530 start another comment. For example:
531
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532 #This may not work as expected.
533 $email = 'foo@bar.com'; ## no critic for literal '@'
b9e35135 534
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535 #This will work.
536 $email = 'foo@bar.com'; ## no critic; #for literal '@'
b9e35135 537
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538 #This is even better.
539 $email = 'foo@bar.com'; ## no critic (RequireInterpolation);
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540
541 VERSION 0.14
542 Starting in version 0.14, the interface to Perl::Critic::Violation
543 changed. This will also break any custom Policy modules that you might
544 have written for earlier modules. See Perl::Critic::DEVELOPER for an
545 up-to-date guide on creating Policy modules.
546
547 The notion of "priority" was also replaced with "severity" in version
548 0.14. Consequently, the default behavior of Perl::Critic is to only load
549 the most "severe" Policy modules, rather than loading all of them. This
550 decision was based on user-feedback suggesting that Perl-Critic should
551 be less critical for new users, and should steer them toward gradually
552 increasing the strictness as they progressively adopt better coding
553 practices.
554
555 VERSION 0.11
556 Starting in version 0.11, the internal mechanics of Perl-Critic were
557 rewritten so that only one traversal of the PPI document tree is
558 required. Unfortunately, this will break any custom Policy modules that
559 you might have written for earlier versions. Converting your policies to
560 work with the new version is pretty easy and actually results in cleaner
561 code. See Perl::Critic::DEVELOPER for an up-to-date guide on creating
562 Policy modules.
563
564THE Perl::Critic PHILOSOPHY
565 Coding standards are deeply personal and highly subjective. The
566 goal of Perl::Critic is to help you write code that conforms with a
567 set of best practices. Our primary goal is not to dictate what
568 those practices are, but rather, to implement the practices
569 discovered by others. Ultimately, you make the rules --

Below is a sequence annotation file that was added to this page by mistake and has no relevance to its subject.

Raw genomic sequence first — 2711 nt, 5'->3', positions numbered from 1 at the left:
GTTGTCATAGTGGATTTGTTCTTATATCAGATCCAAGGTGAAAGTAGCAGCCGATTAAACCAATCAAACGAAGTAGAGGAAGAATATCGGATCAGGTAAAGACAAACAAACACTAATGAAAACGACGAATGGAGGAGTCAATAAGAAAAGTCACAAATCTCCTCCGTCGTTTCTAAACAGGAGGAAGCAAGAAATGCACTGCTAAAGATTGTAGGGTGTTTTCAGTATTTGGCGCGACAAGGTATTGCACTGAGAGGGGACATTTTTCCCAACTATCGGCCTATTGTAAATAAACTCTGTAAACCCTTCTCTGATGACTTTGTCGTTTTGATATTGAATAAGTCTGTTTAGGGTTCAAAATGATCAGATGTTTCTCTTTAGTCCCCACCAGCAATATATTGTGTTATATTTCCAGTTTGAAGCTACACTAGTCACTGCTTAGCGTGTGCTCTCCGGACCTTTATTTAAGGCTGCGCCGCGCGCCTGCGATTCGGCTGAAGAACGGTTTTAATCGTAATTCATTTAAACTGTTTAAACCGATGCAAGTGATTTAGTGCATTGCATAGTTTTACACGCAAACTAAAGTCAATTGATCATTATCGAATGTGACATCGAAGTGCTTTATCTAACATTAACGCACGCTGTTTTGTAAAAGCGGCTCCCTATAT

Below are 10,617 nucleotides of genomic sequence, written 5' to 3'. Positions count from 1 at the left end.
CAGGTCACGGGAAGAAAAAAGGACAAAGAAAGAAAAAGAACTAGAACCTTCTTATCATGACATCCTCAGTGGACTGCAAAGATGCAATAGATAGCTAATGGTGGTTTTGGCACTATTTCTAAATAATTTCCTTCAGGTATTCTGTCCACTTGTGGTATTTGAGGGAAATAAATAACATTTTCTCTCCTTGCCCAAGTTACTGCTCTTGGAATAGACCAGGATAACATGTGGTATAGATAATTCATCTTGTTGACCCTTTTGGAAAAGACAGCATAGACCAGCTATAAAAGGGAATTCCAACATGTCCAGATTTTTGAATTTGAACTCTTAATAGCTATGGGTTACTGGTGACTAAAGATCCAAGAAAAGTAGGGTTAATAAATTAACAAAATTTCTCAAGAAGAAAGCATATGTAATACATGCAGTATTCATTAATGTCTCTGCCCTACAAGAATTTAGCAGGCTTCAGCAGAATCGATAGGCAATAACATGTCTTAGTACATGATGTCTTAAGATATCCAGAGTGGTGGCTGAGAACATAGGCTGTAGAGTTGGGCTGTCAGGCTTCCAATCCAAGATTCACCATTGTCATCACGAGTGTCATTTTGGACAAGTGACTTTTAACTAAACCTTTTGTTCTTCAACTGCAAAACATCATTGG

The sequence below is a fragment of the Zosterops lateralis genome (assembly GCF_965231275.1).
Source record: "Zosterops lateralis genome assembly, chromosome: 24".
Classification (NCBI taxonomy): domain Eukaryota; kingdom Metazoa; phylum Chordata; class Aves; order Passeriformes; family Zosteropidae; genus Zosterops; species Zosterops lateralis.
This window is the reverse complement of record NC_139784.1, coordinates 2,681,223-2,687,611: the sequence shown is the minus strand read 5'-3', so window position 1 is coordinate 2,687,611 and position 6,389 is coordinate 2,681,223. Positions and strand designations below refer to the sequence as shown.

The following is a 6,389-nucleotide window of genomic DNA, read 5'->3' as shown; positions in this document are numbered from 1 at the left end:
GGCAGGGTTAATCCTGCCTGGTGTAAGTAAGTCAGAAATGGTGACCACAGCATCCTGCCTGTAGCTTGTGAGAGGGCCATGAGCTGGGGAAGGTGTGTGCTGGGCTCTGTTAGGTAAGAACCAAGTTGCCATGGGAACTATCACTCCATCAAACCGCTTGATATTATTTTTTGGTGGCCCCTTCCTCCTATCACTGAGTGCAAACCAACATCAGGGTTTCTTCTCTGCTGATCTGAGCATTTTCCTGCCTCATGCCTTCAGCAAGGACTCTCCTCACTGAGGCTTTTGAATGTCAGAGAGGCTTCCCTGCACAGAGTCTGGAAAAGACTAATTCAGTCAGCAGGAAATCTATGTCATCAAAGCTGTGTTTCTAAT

570 Perl::Critic is merely a tool for encouraging consistency. If there
571 is a policy that you think is important or that we have overlooked,
572 we would be very grateful for contributions, or you can simply load
573 your own private set of policies into Perl::Critic.
574
575EXTENDING THE CRITIC
576 The modular design of Perl::Critic is intended to facilitate the
577 addition of new Policies. You'll need to have some understanding of PPI,
578 but most Policy modules are pretty straightforward and only require
579 about 20 lines of code. Please see the Perl::Critic::DEVELOPER file
580 included in this distribution for a step-by-step demonstration of how to
581 create new Policy modules.
582
583 If you develop any new Policy modules, feel free to send them to
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584 "<thaljef@cpan.org>" and I'll be happy to put them into the Perl::Critic
585 distribution. Or if you would like to work on the Perl::Critic project
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586 directly, check out our repository at <http://perlcritic.tigris.org>. To
587 subscribe to our mailing list, send a message to
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588 "<dev-subscribe@perlcritic.tigris.org>".
589
590 The Perl::Critic team is also available for hire. If your organization
591 has its own coding standards, we can create custom Policies to enforce
592 your local guidelines. Or if your code base is prone to a particular
593 defect pattern, we can design Policies that will help you catch those
594 costly defects before they go into production. To discuss your needs
595 with the Perl::Critic team, just contact "<thaljef@cpan.org>".
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596
597PREREQUISITES
598 Perl::Critic requires the following modules:
599
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600 B::Keywords
601
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602 Config::Tiny
603
604 File::Spec
605
606 IO::String
607
608 List::Util
609
610 List::MoreUtils
611
612 Module::Pluggable
613
614 PPI
615
616 Pod::Usage
617
618 Pod::PlainText
619
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620 String::Format
621
622 The following modules are optional, but recommended for complete
623 testing:
624
625 Test::Pod
626
627 Test::Pod::Coverage
628
629BUGS
630 Scrutinizing Perl code is hard for humans, let alone machines. If you
631 find any bugs, particularly false-positives or false-negatives from a
632 Perl::Critic::Policy, please submit them to
633 <http://rt.cpan.org/NoAuth/Bugs.html?Dist=Perl-Critic>. Thanks.
634
635CREDITS
636 Adam Kennedy - For creating PPI, the heart and soul of Perl::Critic.
637
638 Damian Conway - For writing Perl Best Practices, finally :)
639
640 Chris Dolan - For contributing the best features and Policy modules.
641
b4c7e33c 642 Andy Lester - Wise sage and master of all-things-testing.
b9e35135 643
b4c7e33c 644 Elliot Shank - The self-proclaimed quality freak.
ffe5f1a7 645
b4c7e33c 646 Giuseppe Maxia - For all the great ideas and positive encouragement.
ffe5f1a7 647
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648 and Sharon, my wife - For putting up with my all-night code sessions.
649
650AUTHOR
651 Jeffrey Ryan Thalhammer <thaljef@cpan.org>
652
653COPYRIGHT
7b2c2404 654 Copyright (c) 2005-2007 Jeffrey Ryan Thalhammer. All rights reserved.
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655
656 This program is free software; you can redistribute it and/or modify it
657 under the same terms as Perl itself. The full text of this license can
658 be found in the LICENSE file included with this module.
659